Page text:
OR Show Recap

| January 28, 2011

The Fall 2011 OR Show has come and gone, and as usual, it was great fun.  I probably did more skiing and less reviewing than I should have, but with so many fun people in town it was hard to say no.  The skiing itself was a skiff of powder on top of bullet-proof ice, so I expect narrow, stiff skis will be making a comeback as they probably worked best on the day of the demo.

What I mostly did instead of sleuthing out new products - go skiing with Kip Garre, Louie Dawson, John Griber, Kris Erickson and BJ Brewer. No regrets there.

Over the last few years a lot of big companies have become even bigger or bought up smaller companies, which begs the question, who is going to fill the gap for innovative new products when all the big boys/girls are supposedly selling out and trying to get into WalMart?  You’d think the gap would be filled by new start-up companies (which I didn’t see as I was skiing instead), but from what I saw, the gap was being filled by other large/established companies who were expanding their product line.  K2 came out with a full package of new skins, shovel, probe and touring packs.  La Sportiva has skis, boots and bindings and Dynafit has added a whole new line of Freeride style bindings.  While companies like Black Diamond are pushing into the Alpine Skiing market, players in the Alpine Skiing market are starting to get into (or getting back into) the backcounty market. In general, I think most of the new gear is high quality and it is more a matter of finding something that works for you, which is becoming easier with all of the offerings.

Skis have gone through such a wild design orgy for the last five years that it seems like this year nothing is shocking.  A pair of 194cm reverse camber, pin-tail, early rise, lightweight backcountry skis with a 140mm waist and a bulbous nose?  Yawn.  What else ya got? The meat of the market seems to have settled into the Coombackish size category and the nuclear-arms width race seems to have plateaued a bit.

I only have eyes (and a foot that fits) for Scarpa, so I didn’t really look at all the new boots out there.  From a cursory glance, it seemed like there were a lot of very beefy four-buckle boots that you could, maybe, kind of, possibly tour in, but were mainly all about the down.  Scarpa is coming out with a three buckle version of my current favorite, the Maestrale, which is named the Rush and looks very promising.  It is slightly shorter and lighter than the Maestrale, uses the same tricked out articulated tongue and comes with an easier to spell name.

Airbag Packs
BCA has a nice looking little 18 Liter pack coming out that would be a nice day touring rig.  After seeing the latest rounds of ABS packs, I had to eat my earlier criticism about their lack of skiability and trim as the new ones looked very nice.  They offer two “base” sizes of frame/regulator/airbag/harness, which you can then zip on a number of different bags to suit your needs.  This is a doomed concept in regular packs, but for an airbag pack it makes sense.  SnowPulse looked as good as ever and along with their regular airbag packs they were introducing a cool little airbag “pod” that could be inserted or removed from your pack as needed.  If you want to take the pack rock climbing, you remove the pod and it is a regular pack.  Skiing sketchy slabs?  Put the pod back in.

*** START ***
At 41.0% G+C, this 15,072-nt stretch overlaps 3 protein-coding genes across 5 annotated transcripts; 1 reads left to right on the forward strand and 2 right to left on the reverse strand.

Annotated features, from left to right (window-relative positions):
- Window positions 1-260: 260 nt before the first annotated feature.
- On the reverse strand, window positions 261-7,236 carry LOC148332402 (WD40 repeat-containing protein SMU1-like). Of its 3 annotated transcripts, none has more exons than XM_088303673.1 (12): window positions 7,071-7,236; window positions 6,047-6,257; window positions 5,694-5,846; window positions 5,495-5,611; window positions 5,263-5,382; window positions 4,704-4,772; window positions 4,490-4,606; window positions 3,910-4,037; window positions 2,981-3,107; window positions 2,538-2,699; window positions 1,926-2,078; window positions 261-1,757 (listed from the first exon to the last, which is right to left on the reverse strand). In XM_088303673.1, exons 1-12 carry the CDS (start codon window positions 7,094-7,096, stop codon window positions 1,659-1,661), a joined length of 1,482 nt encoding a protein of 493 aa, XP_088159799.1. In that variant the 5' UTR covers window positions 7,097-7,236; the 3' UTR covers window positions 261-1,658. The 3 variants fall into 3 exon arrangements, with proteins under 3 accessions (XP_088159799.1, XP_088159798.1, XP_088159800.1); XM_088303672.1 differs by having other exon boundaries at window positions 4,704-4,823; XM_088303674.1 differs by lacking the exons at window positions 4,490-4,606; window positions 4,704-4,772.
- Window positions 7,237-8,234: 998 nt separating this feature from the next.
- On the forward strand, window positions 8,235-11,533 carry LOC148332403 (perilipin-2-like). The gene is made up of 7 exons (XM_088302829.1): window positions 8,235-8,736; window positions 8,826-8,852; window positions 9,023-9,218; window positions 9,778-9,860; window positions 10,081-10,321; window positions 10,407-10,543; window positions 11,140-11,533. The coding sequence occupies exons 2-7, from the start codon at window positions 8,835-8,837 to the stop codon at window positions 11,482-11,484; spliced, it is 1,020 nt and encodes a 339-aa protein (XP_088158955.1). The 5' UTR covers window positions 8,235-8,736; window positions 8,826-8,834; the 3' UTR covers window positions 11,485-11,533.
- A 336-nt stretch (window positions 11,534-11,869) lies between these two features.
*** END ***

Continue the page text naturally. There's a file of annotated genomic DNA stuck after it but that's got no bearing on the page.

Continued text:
Who needs Viagra when ABS is coming out with a carbonfiber nitrogen cylinder for their avalanche airbag?

BCA had a magic carpet print on their skins which I personally thought was pretty cool, but aside from that, there wasn’t a lot of new stuff in skins aside from other players getting into the market.  Much to my dismay, mixed skins (mohair/nylon) seem to be catching on, which is a pity as I think they are the worst of all worlds. I didn’t see anything new in tip/tail attachments and am slowly working myself into a hissy-fit rant blog posting expressing my opinion on tip attachments.  Stay tuned.

Pieps is coming out with a super fancy new version (GPS, data, four antennas, etc.) and Ortovox is conversely coming out with a simplified version of their already fancy unit. I’m still happy with my current beacon and familiar with how it works, so I wasn’t really in the market for a new one.  But you never know.

Fabric Wars
The machinations, politics, rules and restrictions behind GoreTex is worthy of a major novel, although it is one most clothing manufacturers would rather not read.  Mountain Hardwear came out with a proprietary new fabric named Dry.Q which I’ve been using for the last month and love. Polartec introduced “NeoShell” with a series of painful ads that looked more suited to reducing domestic violence or methamphetamine useage than to staying warm and dry in the outdoors.

The fabric might work.  The ad does not.

All in all, there is a lot of cool stuff coming out next year and something for everyone and every type of skiing.

Help support StraightChuter.com and stick with a proven winner, the Mountain Hardwear Monkey Man Fleece Jacket from Backcountry.com. Click on the photo below…


Category: Gear Reviews

About the Author ()

Andrew McLean lives in Park City, Utah and is a gear designer, writer, photographer, ski mountaineer, climber, Mountain Unicycle rider and father of two very loud little girls.

Comments (2)

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  1. bob says:

    G3 has a new tail connector…looks awesome and much easier to use than their old one.

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